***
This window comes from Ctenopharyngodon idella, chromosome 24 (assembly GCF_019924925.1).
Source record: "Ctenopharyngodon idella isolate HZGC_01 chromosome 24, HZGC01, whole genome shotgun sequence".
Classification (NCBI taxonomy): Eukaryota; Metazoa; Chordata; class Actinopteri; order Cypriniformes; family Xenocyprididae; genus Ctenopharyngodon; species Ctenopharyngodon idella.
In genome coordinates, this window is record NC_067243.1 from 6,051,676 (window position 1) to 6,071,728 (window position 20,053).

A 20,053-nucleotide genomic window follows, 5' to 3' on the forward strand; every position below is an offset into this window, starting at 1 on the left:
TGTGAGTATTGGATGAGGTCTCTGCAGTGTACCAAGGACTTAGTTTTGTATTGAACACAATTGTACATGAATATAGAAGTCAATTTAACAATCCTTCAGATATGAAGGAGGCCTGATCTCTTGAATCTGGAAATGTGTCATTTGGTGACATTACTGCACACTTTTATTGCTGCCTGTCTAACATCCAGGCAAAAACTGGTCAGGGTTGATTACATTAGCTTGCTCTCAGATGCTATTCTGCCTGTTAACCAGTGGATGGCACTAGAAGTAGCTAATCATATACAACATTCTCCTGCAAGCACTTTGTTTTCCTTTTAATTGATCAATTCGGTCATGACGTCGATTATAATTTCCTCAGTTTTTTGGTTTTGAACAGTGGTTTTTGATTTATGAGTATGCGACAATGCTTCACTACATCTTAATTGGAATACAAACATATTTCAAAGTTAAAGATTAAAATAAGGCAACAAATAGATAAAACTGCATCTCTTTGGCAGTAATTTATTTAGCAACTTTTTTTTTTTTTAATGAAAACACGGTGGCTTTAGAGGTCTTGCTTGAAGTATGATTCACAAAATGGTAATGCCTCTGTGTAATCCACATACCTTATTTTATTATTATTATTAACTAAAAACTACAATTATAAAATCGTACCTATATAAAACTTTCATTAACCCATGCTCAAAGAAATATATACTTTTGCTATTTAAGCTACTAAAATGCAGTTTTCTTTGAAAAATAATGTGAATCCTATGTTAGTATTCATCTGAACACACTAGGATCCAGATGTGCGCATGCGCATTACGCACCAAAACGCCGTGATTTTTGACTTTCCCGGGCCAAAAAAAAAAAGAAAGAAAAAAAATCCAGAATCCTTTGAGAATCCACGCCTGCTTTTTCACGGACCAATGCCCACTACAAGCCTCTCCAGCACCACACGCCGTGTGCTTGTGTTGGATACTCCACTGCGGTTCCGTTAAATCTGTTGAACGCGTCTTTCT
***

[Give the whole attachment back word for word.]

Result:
This window comes from Ctenopharyngodon idella, chromosome 24 (assembly GCF_019924925.1).
Source record: "Ctenopharyngodon idella isolate HZGC_01 chromosome 24, HZGC01, whole genome shotgun sequence".
Classification (NCBI taxonomy): Eukaryota; Metazoa; Chordata; class Actinopteri; order Cypriniformes; family Xenocyprididae; genus Ctenopharyngodon; species Ctenopharyngodon idella.
In genome coordinates, this window is record NC_067243.1 from 6,051,676 (window position 1) to 6,071,728 (window position 20,053).

A 20,053-nucleotide genomic window follows, 5' to 3' on the forward strand; every position below is an offset into this window, starting at 1 on the left:
TGTGAGTATTGGATGAGGTCTCTGCAGTGTACCAAGGACTTAGTTTTGTATTGAACACAATTGTACATGAATATAGAAGTCAATTTAACAATCCTTCAGATATGAAGGAGGCCTGATCTCTTGAATCTGGAAATGTGTCATTTGGTGACATTACTGCACACTTTTATTGCTGCCTGTCTAACATCCAGGCAAAAACTGGTCAGGGTTGATTACATTAGCTTGCTCTCAGATGCTATTCTGCCTGTTAACCAGTGGATGGCACTAGAAGTAGCTAATCATATACAACATTCTCCTGCAAGCACTTTGTTTTCCTTTTAATTGATCAATTCGGTCATGACGTCGATTATAATTTCCTCAGTTTTTTGGTTTTGAACAGTGGTTTTTGATTTATGAGTATGCGACAATGCTTCACTACATCTTAATTGGAATACAAACATATTTCAAAGTTAAAGATTAAAATAAGGCAACAAATAGATAAAACTGCATCTCTTTGGCAGTAATTTATTTAGCAACTTTTTTTTTTTTTAATGAAAACACGGTGGCTTTAGAGGTCTTGCTTGAAGTATGATTCACAAAATGGTAATGCCTCTGTGTAATCCACATACCTTATTTTATTATTATTATTAACTAAAAACTACAATTATAAAATCGTACCTATATAAAACTTTCATTAACCCATGCTCAAAGAAATATATACTTTTGCTATTTAAGCTACTAAAATGCAGTTTTCTTTGAAAAATAATGTGAATCCTATGTTAGTATTCATCTGAACACACTAGGATCCAGATGTGCGCATGCGCATTACGCACCAAAACGCCGTGATTTTTGACTTTCCCGGGCCAAAAAAAAAAAGAAAGAAAAAAAATCCAGAATCCTTTGAGAATCCACGCCTGCTTTTTCACGGACCAATGCCCACTACAAGCCTCTCCAGCACCACACGCCGTGTGCTTGTGTTGGATACTCCACTGCGGTTCCGTTAAATCTGTTGAACGCGTCTTTCT